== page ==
“The truth is – Bernie and his allies have viciously distorted Joe's record on Social Security in robocalls, digital ads, and email blasts,” the talking points argue. “Fact checkers called his attack false. New York Times columnist Paul Krugman called it a flat-out lie.”

They add:

“Joe's campaign is correcting the record to clarify his position on Social Security, not attacking Bernie. It’s is making clear what Joe has committed: as president, he'll not only protect and defend Social Security, but boost benefits for the most vulnerable.”

Biden and Sanders, ahead of the caucuses, have been in a heated back-and-forth that began with their positions on Social Security but devolved into Biden questioning Sanders’ allegiance to the Democratic Party, an accusation he later walked back.

Biden’s campaign is also seeking to downplay the growing operation that Bloomberg has built in key Super Tuesday states that will vote on March 3.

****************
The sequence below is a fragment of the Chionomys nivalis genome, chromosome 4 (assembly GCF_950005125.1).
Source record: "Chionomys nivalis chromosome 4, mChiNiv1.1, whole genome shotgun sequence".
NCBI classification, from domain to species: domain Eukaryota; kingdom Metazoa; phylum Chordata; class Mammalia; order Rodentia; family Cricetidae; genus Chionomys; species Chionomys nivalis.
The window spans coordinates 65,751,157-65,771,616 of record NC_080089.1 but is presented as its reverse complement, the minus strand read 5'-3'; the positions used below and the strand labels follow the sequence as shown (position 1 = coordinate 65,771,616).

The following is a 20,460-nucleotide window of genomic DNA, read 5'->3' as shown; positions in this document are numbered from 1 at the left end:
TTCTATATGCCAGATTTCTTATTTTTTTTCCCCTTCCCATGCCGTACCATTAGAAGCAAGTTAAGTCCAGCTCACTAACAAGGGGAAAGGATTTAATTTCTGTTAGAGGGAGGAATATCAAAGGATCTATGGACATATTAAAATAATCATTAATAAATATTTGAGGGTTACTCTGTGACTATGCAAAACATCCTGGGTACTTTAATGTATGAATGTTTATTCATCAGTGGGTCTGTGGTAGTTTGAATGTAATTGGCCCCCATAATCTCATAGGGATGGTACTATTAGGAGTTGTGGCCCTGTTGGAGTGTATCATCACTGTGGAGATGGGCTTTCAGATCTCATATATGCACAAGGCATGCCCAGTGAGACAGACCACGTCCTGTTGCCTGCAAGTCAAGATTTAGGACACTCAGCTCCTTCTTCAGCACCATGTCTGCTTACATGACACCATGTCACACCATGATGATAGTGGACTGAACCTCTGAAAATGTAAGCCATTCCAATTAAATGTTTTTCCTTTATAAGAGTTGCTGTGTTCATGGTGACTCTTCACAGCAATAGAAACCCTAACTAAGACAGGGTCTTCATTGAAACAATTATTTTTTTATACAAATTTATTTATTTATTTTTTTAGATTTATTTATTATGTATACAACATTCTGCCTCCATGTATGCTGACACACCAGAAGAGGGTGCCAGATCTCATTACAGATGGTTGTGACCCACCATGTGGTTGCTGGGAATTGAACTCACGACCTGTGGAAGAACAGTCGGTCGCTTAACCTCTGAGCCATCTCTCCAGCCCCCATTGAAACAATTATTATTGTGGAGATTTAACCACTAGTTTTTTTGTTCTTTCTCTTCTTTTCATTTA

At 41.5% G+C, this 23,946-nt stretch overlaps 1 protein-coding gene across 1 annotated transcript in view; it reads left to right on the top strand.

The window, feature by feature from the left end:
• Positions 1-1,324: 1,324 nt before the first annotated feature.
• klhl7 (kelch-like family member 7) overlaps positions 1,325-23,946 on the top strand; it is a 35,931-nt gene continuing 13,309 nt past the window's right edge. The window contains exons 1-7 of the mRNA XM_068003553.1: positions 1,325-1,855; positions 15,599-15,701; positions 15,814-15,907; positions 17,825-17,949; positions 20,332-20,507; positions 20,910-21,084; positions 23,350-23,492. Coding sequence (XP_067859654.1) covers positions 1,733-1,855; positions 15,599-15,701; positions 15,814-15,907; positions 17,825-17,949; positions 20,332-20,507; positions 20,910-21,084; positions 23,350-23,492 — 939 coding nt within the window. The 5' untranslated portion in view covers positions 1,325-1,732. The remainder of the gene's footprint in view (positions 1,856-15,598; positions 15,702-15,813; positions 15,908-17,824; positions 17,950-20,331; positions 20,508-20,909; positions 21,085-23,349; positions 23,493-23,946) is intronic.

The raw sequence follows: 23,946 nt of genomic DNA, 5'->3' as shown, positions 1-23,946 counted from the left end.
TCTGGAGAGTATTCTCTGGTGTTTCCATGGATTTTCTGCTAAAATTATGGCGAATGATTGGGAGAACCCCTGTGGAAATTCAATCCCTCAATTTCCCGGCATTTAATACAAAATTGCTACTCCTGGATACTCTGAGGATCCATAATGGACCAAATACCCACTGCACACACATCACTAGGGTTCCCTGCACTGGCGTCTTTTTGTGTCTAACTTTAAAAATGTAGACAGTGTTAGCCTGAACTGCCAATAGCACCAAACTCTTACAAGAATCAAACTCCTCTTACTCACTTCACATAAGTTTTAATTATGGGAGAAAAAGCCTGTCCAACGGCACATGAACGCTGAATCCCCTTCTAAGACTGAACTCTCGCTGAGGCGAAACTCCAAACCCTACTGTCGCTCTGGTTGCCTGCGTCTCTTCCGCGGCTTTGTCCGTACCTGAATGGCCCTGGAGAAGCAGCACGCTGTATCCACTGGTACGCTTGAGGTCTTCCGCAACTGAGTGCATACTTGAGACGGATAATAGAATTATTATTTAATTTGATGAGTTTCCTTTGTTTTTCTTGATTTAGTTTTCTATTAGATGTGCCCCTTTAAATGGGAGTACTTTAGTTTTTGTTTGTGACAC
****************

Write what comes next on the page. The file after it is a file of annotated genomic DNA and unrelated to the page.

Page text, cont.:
“Mike Bloomberg has spent nearly a quarter of a billion dollars on ads alone, and Joe Biden is still in the lead, nationally and in Super Tuesday states,” the document reads. “After the first four states vote, Joe will have demonstrated that he has the broadest, most diverse coalition, and that he’s the strongest candidate to beat Donald Trump.” 

The talking points also directed surrogates on how to talk about Biden’s son, Hunter, and the possibility of him testifying before the Senate impeachment trial. That possibility is now moot given Republicans won a vote in the Senate on Friday to have no witnesses during the trial.

11:14 a.m. ET, February 1, 2020

Rashida Tlaib boos Hillary Clinton at Sanders Iowa event

From CNN's Veronica Stracqualursi

Democratic Rep. Rashida Tlaib booed Hillary Clinton during a campaign event for Sen. Bernie Sanders Friday in a moment that highlighted the raw feelings still present from the 2016 primary campaign.